The sculpture “Cupid and Psyche, 1796” by Antonio Canova romantically conveys tenderness, yearning and the euphoria of fulfilled desires. Born in Italy, Canova (1757 – 1822) was an unsurpassed Neoclassical sculptor. His piece is based upon a 2nd century story, in which the Roman god Cupid revives his dying lover, Psyche, with a kiss. Their jubilant embrace, chiseled into a 5-foot-high statue, reflected that era’s fashion and a rekindled interest in Antiquity. It is now part of the Louvre’s permanent collection.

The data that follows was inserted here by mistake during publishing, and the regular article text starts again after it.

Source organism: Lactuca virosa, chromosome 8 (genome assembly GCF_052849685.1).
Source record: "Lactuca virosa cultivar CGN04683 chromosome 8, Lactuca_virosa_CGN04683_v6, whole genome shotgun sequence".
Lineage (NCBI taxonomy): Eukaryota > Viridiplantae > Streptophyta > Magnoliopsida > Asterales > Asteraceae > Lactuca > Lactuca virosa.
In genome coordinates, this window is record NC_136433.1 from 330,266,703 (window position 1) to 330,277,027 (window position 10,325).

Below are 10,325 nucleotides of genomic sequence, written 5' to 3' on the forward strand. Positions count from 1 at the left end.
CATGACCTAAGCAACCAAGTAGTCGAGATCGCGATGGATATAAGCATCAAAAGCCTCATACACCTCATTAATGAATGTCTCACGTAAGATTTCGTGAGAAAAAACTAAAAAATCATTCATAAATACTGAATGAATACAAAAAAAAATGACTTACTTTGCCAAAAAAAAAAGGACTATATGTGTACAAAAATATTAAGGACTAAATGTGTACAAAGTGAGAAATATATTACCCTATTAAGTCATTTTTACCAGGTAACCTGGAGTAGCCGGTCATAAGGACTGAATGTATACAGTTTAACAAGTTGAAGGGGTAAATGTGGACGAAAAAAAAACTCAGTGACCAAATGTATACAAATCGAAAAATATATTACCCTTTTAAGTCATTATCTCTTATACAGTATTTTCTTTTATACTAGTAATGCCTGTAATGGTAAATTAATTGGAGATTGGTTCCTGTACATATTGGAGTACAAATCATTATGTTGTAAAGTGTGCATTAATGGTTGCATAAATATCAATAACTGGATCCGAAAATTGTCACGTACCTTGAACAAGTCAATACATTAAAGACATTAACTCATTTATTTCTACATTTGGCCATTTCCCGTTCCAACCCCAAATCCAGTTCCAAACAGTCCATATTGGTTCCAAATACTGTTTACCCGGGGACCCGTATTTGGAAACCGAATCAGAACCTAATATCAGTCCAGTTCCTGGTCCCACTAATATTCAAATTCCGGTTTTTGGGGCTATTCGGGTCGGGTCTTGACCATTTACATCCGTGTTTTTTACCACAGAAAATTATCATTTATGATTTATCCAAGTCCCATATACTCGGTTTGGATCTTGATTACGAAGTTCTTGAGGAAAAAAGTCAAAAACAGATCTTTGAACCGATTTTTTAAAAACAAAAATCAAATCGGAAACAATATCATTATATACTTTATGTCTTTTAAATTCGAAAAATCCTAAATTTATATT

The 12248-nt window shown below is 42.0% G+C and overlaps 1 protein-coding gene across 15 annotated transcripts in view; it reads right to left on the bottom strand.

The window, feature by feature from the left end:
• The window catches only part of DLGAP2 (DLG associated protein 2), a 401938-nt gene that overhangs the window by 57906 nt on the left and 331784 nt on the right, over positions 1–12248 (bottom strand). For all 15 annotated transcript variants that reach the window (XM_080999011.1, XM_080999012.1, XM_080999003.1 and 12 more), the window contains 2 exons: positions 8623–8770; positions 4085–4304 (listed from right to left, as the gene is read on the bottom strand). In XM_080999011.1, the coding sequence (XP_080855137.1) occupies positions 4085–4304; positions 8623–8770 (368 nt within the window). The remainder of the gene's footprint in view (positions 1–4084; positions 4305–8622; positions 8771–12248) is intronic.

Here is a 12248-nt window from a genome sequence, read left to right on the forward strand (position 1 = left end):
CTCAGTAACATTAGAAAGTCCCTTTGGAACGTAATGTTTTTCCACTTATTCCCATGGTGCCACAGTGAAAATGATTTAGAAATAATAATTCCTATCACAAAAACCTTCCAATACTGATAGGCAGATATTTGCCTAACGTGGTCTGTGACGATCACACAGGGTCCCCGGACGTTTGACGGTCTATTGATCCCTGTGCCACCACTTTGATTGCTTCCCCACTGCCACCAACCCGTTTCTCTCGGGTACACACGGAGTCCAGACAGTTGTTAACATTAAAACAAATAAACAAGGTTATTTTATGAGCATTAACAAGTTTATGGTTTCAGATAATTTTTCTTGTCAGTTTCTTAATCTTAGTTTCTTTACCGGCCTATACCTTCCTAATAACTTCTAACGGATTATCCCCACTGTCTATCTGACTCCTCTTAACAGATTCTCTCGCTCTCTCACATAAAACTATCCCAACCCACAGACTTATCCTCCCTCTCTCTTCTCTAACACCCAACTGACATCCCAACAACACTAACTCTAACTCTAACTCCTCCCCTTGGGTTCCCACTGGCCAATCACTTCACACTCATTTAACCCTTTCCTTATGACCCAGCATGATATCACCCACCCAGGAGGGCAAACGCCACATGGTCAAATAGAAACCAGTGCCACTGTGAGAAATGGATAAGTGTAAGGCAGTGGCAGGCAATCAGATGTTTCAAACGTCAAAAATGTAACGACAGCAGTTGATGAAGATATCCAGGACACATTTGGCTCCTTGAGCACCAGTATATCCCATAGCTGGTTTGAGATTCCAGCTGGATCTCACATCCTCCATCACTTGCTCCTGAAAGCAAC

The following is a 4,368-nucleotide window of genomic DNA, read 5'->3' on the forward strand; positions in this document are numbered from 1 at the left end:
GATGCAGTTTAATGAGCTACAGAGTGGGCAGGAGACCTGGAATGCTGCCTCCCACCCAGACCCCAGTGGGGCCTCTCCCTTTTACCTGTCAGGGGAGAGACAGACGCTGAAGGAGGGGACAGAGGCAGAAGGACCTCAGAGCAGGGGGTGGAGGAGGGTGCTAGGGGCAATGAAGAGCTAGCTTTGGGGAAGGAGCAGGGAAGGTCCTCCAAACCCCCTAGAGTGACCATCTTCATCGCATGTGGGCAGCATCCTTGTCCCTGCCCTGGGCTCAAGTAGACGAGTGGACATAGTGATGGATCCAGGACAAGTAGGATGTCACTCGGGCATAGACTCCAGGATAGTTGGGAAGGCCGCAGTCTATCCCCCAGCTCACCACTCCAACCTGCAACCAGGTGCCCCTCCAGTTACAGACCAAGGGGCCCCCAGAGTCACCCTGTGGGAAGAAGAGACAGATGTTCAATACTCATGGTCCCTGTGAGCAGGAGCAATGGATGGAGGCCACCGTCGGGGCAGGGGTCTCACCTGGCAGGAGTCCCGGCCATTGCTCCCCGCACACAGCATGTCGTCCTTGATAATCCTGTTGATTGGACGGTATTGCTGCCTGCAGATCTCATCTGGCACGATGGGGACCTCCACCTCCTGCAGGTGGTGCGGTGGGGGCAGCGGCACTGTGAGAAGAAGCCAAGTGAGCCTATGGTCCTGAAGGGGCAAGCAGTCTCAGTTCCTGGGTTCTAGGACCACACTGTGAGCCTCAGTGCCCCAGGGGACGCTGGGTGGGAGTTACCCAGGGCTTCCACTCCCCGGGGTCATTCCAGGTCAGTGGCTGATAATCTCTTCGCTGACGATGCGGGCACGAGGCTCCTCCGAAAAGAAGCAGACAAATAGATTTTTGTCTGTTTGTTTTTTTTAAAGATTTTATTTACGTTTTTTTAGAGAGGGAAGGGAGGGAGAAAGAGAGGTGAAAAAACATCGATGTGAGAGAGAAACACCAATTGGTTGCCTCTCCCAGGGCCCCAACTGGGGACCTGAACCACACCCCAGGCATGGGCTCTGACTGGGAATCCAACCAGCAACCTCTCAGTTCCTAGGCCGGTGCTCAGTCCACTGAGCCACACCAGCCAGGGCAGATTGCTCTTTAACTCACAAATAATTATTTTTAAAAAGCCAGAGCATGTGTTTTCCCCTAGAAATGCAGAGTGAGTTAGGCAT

Antonio Canova (1757 – 1822) was an unrivaled Italian sculptor, internationally renowned for his Neoclassic works. Inspired by Antiquity, Canova expressed idealistic purity in his immense sculptures and bas-reliefs. Calling his anatomical studies the secret of his art, he also observed performers’ expressions and movements, and immersed himself in ancient and modern history. Canova’s works, which were characterized by a soft, mellow finish, were highly sought after by esteemed leaders such as Napoleon, Catherine the Great of Russia and the Duke of Wellington.